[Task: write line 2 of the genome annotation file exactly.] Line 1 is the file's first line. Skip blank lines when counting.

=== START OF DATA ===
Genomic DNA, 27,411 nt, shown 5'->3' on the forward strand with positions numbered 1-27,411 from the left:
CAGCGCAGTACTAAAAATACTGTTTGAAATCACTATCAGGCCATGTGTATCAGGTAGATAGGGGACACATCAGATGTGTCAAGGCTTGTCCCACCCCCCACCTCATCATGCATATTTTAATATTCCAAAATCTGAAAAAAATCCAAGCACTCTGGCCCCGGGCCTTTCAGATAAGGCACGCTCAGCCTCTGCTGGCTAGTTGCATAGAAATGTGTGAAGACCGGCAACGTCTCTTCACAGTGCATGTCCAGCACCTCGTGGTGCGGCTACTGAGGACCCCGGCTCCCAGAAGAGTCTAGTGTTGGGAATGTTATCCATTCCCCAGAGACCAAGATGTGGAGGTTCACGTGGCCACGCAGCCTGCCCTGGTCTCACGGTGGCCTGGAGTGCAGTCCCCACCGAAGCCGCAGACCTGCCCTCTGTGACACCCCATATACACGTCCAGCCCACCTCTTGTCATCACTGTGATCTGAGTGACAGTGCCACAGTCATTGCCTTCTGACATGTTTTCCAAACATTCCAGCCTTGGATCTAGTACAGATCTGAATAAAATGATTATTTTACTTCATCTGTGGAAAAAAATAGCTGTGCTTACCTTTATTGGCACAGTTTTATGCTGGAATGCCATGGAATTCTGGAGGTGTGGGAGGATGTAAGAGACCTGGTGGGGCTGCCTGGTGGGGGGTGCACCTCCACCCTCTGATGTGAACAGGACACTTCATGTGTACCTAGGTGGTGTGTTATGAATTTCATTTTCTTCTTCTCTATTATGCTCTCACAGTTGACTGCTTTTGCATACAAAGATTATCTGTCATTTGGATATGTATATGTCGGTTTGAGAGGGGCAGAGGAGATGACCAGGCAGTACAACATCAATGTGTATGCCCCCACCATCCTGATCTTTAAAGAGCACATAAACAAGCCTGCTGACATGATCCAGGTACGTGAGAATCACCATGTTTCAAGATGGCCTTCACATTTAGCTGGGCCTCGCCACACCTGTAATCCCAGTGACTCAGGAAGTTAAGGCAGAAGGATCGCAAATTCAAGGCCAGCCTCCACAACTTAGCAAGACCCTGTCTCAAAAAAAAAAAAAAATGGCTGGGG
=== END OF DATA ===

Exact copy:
CAGCGCAGTACTAAAAATACTGTTTGAAATCACTATCAGGCCATGTGTATCAGGTAGATAGGGGACACATCAGATGTGTCAAGGCTTGTCCCACCCCCCACCTCATCATGCATATTTTAATATTCCAAAATCTGAAAAAAATCCAAGCACTCTGGCCCCGGGCCTTTCAGATAAGGCACGCTCAGCCTCTGCTGGCTAGTTGCATAGAAATGTGTGAAGACCGGCAACGTCTCTTCACAGTGCATGTCCAGCACCTCGTGGTGCGGCTACTGAGGACCCCGGCTCCCAGAAGAGTCTAGTGTTGGGAATGTTATCCATTCCCCAGAGACCAAGATGTGGAGGTTCACGTGGCCACGCAGCCTGCCCTGGTCTCACGGTGGCCTGGAGTGCAGTCCCCACCGAAGCCGCAGACCTGCCCTCTGTGACACCCCATATACACGTCCAGCCCACCTCTTGTCATCACTGTGATCTGAGTGACAGTGCCACAGTCATTGCCTTCTGACATGTTTTCCAAACATTCCAGCCTTGGATCTAGTACAGATCTGAATAAAATGATTATTTTACTTCATCTGTGGAAAAAAATAGCTGTGCTTACCTTTATTGGCACAGTTTTATGCTGGAATGCCATGGAATTCTGGAGGTGTGGGAGGATGTAAGAGACCTGGTGGGGCTGCCTGGTGGGGGGTGCACCTCCACCCTCTGATGTGAACAGGACACTTCATGTGTACCTAGGTGGTGTGTTATGAATTTCATTTTCTTCTTCTCTATTATGCTCTCACAGTTGACTGCTTTTGCATACAAAGATTATCTGTCATTTGGATATGTATATGTCGGTTTGAGAGGGGCAGAGGAGATGACCAGGCAGTACAACATCAATGTGTATGCCCCCACCATCCTGATCTTTAAAGAGCACATAAACAAGCCTGCTGACATGATCCAGGTACGTGAGAATCACCATGTTTCAAGATGGCCTTCACATTTAGCTGGGCCTCGCCACACCTGTAATCCCAGTGACTCAGGAAGTTAAGGCAGAAGGATCGCAAATTCAAGGCCAGCCTCCACAACTTAGCAAGACCCTGTCTCAAAAAAAAAAAAAAATGGCTGGGG